SIMILARITIES BETWEEN HEALING AND EMBRYONIC DEVELOPMENT
Scarless epithelial closures as an archetype of wound healing.
Inside a developing embryo, multiple organs and structures are formed by mutual fusion of primitive anlagens (such as pharyngeal arches, neural lips, palatal shelves, endocardial cushions, etc.). Embryonic tissues usually respond to new contacts—when established in the right place and at the right time—by removal of the epithelium from the contact area. Then, confluence of the underlying layers concludes the tissue union. Many of these processes are essentially akin to the embryo wounding itself (by removing the epithelium), and then healing the defect generated. Interestingly, all these essential morphogenetic processes are accomplished without notable traces or scars, similar to healing of wounds during the fetal period (3–5). The neural tube and the palate are among the best-studied epithelial closures occurring during embryonic development. Although the primary cellular mechanism and timing of epithelial disappearance from the surface of apposing palatal shelves remains controversial (6–9), it is known that these mucosal cells deposit transforming growth factor beta 3 (TGF-β3) into the ECM before they disappear (10). Although this growth factor pool may be used by the depositing cells themselves (10,11), it is possible that it also serves as a message for subsequent developmental processes governing the epithelial closure. Intriguingly, TGF-β/BMP is the same signaling pathway associated with scar formation and scarless wound healing (12–14), and TGF-β3 was demonstrated to mediate antiscarring effects. Important implications of TGF-β signaling (see Ref. 15 for a detailed review of all ligands and receptors) for healing of injured epithelial surfaces of the body such as skin, mucosa, or endothelium, are demonstrated by the decades-long promises in developing antiscarring agents (16).
Practical utilization of developmental knowledge.
The epithelial closures mentioned above serve as a limited example of how developmental biology helps tissue engineers understand the processes involved in organ formation. In general, the continuing elucidation of additional developmental mechanisms involved in tissue morphogenesis comes with the expectation that they could be repeated or mimicked i) to prevent postnatal manifestation of prenatal defects (17), or ii) to be used in engineering of tissues and organs. It is not even partially possible to mention here all the parallels between embryogenesis and organ regeneration. We have to refer here to a rapidly growing body of knowledge in the standalone field of developmental biology. For the readers' interest, the organs with the most understood morphogenesis with potential implications for tissue engineering or regeneration include the heart and cardiovascular system (18–25), teeth (26), craniofacial bones and tissues (27–36), the neural-crest-derived structures (37,38), bone marrow (39), skeleton (40), and skin (41–43).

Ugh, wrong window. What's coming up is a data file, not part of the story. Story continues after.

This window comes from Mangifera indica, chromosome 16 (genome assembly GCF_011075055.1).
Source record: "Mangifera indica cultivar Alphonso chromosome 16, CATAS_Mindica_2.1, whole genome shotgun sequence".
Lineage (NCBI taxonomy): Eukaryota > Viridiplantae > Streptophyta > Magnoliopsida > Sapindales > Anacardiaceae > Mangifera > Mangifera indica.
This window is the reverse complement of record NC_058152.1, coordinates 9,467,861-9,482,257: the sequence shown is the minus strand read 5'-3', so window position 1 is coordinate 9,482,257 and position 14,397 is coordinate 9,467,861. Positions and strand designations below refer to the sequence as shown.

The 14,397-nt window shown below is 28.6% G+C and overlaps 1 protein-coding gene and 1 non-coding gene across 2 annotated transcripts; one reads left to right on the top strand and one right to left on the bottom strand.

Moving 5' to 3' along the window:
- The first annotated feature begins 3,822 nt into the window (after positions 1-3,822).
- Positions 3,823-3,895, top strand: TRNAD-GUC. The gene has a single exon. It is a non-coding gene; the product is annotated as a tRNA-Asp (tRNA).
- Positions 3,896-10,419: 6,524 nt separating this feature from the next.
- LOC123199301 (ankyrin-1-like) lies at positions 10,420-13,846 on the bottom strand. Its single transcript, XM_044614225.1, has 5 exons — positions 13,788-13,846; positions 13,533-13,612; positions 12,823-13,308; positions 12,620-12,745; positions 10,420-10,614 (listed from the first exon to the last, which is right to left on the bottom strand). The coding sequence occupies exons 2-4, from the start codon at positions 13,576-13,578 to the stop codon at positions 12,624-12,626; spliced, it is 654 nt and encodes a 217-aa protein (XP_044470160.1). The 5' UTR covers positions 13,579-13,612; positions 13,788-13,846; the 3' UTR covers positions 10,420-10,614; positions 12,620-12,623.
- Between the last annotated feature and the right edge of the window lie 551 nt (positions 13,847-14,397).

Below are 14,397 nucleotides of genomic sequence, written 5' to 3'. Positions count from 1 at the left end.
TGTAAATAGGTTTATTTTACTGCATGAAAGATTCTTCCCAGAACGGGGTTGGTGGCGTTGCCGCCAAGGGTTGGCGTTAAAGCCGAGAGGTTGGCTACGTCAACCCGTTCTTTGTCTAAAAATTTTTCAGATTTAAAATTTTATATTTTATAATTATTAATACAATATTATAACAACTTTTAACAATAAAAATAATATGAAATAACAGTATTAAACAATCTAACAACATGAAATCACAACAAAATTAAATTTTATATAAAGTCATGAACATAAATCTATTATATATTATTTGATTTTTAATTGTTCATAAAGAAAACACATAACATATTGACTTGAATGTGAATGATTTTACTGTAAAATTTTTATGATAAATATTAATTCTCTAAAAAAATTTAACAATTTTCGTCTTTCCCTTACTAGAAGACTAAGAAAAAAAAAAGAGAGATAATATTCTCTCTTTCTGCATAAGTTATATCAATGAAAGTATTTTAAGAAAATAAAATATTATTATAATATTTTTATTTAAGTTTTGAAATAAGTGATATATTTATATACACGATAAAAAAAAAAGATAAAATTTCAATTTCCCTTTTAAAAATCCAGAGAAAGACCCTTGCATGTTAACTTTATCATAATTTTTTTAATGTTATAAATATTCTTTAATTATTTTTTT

THE INITIAL PHASE OF HEALING
Players in regeneration: cells, matrix, and soluble mediators.
When tissues are injured or damaged, organic debris has to be removed from the site of injury, and new components must be delivered and/or recreated, there. Everything must happen in an orchestrated manner and involves mutual interactions of cells, ECM and soluble factors (44). Not surprisingly, the same basic components are used in tissue engineering (usually referred to as cells or stem cells, scaffolds, and inducing compounds). Any imbalances between these key players or other elements of structural memory may result in improper repair, such as insufficient healing (chronic ulcers, recurrent hernia, unhealed fractures), overhealing (hypertrophic scars, keloids, fibrosis), or other aberrations (ectopic joints, teratomas). Whereas tissue engineering procedures are artificial and still highly experimental, natural wound healing generally involves three regular stages that overlap in space and time (45,46): i) hemostasis and (optional) inflammation, ii) a proliferative phase of granulation and tissue (neo)formation, and iii) tissue remodeling including scar maturation. Initially, hemostasis and platelet aggregation are followed by wound infiltration with lymphocytes, phagocytes, and cells involved in later proliferative phases. In the tissue formation phase, processes named granulation, angiogenesis and epithelialization begin to fill and cover the wounded area, accompanied by wound contraction (47,48). During tissue remodeling, there is increased repatterning and turnover (synthesis, deposition, remodeling, and degradation) of the ECM molecules (49,50), and loss of surplus cell types by apoptosis. Cell–cell and cell–matrix interactions, together with a correct balance of soluble molecular mediators, are vital for appropriate wound healing in all three phases.
First reaction—leukocytes and inflammation.